It can be, at first glance, quite a challenge to review Yasuzo Masamura’s Giants and Toys (1958) from a contemporary perspective – in full knowledge of how Japanese society has since evolved. Yet, if one is mindful of the historical context, one can easily see that Masamura’s film, based on Ken Kaiko’s novel of the same name, offers one of the most transparent explorations of the post-war influence of America on the Japanese corporate world, the blossoming birth of the talent culture, and the precedents of the Japanese idol culture (extra-note 1).
[The blu-ray of Giants and Toys has been released by Arrow Video. Click here to find out more.]
The sales records of World Confectionary have been steadily getting worse and worse, possibly due to lack of any truly eye-catching publicity campaigns. To beat Apollo drops and Giant Chocolate, the two rival companies, and the popular candies from abroad, World Confectionary needs something special. One day, advertising director Goda (Hideo Takamatsu) and newbie Yosuke Nishi (Hiroshi Kawaguchi) ‘discover’ a girl, Kyoko Shima (Hitomi Nozoe). Goda decides to use her as a poster model for their new promotional campaign and the upcoming publicity war with their rivals.
Masamura’s Giants and Toys, a narrative that turns around the war for the consumer, explores three different relationships, the relation between the company and the consumer, the relation between the talent/image character and the business, and the relation between employees within the company and between rivaling companies. For each relation, Masamura reveals an uncomfortable truth. For each relation, he shows the problematic effect of the burgeoning control of the capitalistic ideology over the societal field.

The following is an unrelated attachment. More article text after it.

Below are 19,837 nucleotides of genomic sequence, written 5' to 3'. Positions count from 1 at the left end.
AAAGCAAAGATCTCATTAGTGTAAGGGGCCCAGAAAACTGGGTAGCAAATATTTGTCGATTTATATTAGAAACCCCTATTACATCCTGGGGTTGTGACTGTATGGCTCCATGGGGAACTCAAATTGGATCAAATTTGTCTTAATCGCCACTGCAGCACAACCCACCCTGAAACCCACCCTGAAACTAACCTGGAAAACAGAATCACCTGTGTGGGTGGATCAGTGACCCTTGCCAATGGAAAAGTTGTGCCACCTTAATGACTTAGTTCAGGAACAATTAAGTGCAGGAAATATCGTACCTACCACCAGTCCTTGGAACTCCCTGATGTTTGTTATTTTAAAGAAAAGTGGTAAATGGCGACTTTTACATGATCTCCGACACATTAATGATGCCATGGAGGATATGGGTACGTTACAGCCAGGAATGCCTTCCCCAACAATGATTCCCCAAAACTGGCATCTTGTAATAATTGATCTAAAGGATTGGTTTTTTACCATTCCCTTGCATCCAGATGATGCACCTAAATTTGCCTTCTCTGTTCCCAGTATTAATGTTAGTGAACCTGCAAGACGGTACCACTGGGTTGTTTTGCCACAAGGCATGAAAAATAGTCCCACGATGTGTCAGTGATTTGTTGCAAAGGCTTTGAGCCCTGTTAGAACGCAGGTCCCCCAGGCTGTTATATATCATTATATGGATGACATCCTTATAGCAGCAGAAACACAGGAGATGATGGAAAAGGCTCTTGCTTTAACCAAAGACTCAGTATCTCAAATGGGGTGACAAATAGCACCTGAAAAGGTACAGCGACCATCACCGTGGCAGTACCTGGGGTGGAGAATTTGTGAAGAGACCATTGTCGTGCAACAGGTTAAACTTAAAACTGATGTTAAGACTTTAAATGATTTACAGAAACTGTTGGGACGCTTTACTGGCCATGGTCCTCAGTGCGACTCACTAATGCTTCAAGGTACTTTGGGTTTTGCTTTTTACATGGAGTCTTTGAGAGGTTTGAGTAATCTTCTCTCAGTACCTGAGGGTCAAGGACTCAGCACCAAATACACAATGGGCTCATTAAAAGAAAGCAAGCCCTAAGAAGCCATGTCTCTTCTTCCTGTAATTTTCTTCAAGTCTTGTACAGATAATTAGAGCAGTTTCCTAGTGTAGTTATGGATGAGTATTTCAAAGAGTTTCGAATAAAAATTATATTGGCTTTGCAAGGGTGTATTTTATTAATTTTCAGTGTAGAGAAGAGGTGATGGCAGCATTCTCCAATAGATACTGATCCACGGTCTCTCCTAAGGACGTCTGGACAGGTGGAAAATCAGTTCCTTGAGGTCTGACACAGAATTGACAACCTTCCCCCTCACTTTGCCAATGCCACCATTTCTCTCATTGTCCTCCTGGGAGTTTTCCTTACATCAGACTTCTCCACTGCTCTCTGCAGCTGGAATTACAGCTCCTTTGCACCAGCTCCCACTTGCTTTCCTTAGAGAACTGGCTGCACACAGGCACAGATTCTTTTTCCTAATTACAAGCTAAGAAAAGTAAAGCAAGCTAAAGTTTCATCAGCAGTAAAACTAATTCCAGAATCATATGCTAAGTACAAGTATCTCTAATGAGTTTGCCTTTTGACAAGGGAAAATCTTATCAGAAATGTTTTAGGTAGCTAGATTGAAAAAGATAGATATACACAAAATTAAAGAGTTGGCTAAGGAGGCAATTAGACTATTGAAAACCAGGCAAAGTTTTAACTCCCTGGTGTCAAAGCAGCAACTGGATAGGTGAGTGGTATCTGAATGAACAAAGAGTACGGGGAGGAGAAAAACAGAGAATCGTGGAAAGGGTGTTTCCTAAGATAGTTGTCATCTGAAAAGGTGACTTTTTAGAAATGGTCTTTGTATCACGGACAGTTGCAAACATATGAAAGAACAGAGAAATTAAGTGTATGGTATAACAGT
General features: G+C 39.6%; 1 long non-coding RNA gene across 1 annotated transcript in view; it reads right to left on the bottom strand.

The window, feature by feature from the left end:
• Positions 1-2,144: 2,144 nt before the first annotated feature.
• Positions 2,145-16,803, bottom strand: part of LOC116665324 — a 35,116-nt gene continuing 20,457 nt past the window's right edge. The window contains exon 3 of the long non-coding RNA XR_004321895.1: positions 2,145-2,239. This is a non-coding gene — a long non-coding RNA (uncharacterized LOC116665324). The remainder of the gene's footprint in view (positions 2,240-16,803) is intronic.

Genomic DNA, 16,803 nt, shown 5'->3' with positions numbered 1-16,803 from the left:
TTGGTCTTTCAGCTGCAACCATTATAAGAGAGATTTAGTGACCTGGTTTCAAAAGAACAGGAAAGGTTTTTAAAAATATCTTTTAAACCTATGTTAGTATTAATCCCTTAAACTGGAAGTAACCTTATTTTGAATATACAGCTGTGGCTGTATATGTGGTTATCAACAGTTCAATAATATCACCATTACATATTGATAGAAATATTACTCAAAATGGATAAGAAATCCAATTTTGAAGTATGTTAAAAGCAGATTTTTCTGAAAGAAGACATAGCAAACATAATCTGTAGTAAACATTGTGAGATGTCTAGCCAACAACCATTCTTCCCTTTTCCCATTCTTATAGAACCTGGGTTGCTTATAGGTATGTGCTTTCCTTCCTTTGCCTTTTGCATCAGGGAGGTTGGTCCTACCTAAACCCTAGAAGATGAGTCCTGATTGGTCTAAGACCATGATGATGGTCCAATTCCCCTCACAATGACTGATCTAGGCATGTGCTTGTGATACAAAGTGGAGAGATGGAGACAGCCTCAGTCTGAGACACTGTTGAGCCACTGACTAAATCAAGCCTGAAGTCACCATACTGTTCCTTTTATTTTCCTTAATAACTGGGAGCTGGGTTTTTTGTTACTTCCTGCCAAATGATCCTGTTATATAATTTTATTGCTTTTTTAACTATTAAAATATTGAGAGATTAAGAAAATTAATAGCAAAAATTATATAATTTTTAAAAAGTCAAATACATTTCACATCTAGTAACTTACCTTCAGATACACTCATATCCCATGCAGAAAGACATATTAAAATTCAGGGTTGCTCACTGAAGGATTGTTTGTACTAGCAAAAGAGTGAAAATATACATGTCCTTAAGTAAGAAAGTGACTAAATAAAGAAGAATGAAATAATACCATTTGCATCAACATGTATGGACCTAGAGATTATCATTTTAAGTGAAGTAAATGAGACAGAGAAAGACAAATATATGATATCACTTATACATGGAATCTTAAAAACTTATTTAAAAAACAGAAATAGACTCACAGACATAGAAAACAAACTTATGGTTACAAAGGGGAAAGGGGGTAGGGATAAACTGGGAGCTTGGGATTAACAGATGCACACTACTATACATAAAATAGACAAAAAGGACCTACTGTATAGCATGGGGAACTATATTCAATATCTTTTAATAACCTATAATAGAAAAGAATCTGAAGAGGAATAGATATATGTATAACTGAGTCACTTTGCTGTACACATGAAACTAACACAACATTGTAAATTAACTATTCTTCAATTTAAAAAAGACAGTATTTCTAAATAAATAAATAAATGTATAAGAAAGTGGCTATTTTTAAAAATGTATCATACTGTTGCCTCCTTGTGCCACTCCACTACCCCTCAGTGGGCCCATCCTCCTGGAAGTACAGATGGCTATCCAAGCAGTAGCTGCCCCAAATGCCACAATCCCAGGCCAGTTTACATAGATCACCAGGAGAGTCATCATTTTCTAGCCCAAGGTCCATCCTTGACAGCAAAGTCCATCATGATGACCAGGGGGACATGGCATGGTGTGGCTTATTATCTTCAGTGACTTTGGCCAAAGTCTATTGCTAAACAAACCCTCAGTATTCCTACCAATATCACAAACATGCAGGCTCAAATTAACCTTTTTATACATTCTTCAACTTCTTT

The relation between the company and the consumer, as quickly becomes apparent in Giants and Toys, turns solely around consumption. Put in a simple way, the more the consumer consumes – he is but a mouth to put caramels and chocolate in, the more the boss and his directors financially prospers, the more money they can put into their pockets. The consumer is, in other words, only an object to be exploited for the financial gain of the companies’ executives. Yet, this capitalistic truth should remain hidden from the consumer. He can at no point whatsoever in his act of consuming and attaining some oral and scopic enjoyment realize that he is merely an object to be exploited financially.
Yet, to entice the consumer to consume (more) of the companies’ product and enrich the company boss and his directors, publicity and control over the public’s mind is needed. There is a need for an alluring image that mediates between the product and the object to be exploited. This image of publicity, if effective, sways the consumer into devouring the companies’ product (i.e. toys and caramels) and allows him to happily accept the position of being exploited – fill their empty heads with the order to buy and consume World’s caramels. The image of publicity is, as a matter of fact, only truly effective when it succeeds in stealing consumers from rivaling companies and binding them, via the power of the mediating advertising image, to the caramels and toys of World Confectionary.